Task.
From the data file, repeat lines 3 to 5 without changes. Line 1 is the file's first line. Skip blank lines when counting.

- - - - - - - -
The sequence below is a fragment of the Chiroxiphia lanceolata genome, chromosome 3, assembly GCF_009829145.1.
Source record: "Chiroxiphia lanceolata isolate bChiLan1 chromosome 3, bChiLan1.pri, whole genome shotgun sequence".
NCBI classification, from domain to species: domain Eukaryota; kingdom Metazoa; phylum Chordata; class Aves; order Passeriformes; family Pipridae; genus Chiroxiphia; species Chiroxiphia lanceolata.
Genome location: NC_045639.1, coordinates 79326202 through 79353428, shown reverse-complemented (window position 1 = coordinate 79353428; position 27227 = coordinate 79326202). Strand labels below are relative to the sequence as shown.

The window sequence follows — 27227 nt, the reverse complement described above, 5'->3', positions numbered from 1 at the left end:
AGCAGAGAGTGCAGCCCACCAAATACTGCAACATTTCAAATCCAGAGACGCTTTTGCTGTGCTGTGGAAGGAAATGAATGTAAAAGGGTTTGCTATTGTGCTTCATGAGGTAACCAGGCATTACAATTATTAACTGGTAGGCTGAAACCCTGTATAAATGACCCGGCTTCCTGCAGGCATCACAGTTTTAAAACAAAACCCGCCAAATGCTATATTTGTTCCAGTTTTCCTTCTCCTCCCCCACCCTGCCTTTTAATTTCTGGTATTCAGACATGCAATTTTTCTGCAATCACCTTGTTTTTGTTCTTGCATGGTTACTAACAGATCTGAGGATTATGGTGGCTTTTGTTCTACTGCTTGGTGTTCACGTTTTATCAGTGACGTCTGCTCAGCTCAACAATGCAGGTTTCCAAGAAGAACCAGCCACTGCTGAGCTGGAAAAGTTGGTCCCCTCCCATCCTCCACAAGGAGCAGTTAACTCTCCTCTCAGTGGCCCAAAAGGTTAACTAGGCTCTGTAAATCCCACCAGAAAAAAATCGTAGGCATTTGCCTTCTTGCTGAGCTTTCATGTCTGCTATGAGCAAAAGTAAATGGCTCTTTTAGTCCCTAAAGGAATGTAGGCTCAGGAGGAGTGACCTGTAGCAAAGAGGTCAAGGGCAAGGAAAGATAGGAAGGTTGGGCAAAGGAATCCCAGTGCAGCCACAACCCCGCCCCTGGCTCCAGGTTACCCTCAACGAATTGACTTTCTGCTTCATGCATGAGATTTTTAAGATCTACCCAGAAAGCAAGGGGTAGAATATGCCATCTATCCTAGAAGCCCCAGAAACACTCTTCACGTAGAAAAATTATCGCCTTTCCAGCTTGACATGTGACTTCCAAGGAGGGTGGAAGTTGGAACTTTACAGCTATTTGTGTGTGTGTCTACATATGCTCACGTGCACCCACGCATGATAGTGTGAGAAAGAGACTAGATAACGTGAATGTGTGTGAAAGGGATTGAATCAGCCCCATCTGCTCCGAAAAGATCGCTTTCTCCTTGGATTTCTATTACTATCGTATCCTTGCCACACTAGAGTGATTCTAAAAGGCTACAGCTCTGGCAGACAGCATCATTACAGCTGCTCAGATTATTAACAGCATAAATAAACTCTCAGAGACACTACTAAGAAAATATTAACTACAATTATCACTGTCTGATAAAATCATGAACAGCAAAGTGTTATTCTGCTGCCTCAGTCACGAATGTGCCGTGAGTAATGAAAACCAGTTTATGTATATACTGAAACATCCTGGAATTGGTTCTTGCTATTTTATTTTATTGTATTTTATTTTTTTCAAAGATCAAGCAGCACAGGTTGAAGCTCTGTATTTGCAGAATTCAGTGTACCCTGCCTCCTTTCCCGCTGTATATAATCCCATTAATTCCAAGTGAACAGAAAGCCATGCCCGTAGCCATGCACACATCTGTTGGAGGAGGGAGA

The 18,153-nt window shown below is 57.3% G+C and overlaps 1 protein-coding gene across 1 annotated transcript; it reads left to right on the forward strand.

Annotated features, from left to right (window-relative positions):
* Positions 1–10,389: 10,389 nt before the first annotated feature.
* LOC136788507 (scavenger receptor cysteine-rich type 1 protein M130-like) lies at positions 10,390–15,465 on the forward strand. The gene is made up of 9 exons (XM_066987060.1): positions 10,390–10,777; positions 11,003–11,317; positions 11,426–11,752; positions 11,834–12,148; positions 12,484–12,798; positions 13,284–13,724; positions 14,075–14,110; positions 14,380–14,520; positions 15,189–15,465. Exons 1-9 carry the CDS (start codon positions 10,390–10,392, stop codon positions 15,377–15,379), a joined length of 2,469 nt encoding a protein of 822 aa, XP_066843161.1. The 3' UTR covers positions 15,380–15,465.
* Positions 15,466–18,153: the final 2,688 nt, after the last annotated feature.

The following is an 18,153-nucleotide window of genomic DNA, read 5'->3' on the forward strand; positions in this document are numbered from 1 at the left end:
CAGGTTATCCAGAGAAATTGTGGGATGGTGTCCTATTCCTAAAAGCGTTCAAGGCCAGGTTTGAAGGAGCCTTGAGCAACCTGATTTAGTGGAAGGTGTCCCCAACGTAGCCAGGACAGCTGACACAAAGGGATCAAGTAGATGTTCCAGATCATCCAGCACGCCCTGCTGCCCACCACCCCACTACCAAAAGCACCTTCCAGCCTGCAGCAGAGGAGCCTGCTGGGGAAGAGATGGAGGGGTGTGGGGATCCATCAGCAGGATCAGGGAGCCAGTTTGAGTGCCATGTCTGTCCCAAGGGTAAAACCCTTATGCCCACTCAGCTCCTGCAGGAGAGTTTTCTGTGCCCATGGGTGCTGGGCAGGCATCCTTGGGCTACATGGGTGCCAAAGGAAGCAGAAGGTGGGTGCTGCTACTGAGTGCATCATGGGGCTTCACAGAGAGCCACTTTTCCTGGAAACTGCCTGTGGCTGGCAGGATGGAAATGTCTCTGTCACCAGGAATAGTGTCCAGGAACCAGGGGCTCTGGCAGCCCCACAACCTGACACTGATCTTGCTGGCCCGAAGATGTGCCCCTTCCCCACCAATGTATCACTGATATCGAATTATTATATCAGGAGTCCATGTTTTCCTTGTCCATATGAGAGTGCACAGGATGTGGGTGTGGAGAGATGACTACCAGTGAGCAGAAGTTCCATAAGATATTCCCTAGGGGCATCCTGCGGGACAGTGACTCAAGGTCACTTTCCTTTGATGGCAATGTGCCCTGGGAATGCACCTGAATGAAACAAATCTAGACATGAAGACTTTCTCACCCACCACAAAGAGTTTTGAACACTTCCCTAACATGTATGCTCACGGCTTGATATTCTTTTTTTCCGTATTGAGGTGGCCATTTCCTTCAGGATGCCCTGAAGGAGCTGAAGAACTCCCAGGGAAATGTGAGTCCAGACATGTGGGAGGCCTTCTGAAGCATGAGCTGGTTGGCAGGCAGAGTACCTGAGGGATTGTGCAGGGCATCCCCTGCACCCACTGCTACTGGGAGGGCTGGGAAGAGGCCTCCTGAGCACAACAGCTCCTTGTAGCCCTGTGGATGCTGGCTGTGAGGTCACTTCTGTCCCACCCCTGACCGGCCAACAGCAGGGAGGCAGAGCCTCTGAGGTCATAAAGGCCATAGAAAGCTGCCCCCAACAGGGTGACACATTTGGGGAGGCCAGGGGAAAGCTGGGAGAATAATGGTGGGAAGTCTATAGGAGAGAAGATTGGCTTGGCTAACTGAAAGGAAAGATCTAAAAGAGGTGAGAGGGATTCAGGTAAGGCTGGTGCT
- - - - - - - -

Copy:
NCBI classification, from domain to species: domain Eukaryota; kingdom Metazoa; phylum Chordata; class Aves; order Passeriformes; family Pipridae; genus Chiroxiphia; species Chiroxiphia lanceolata.
Genome location: NC_045639.1, coordinates 79326202 through 79353428, shown reverse-complemented (window position 1 = coordinate 79353428; position 27227 = coordinate 79326202). Strand labels below are relative to the sequence as shown.

The window sequence follows — 27227 nt, the reverse complement described above, 5'->3', positions numbered from 1 at the left end: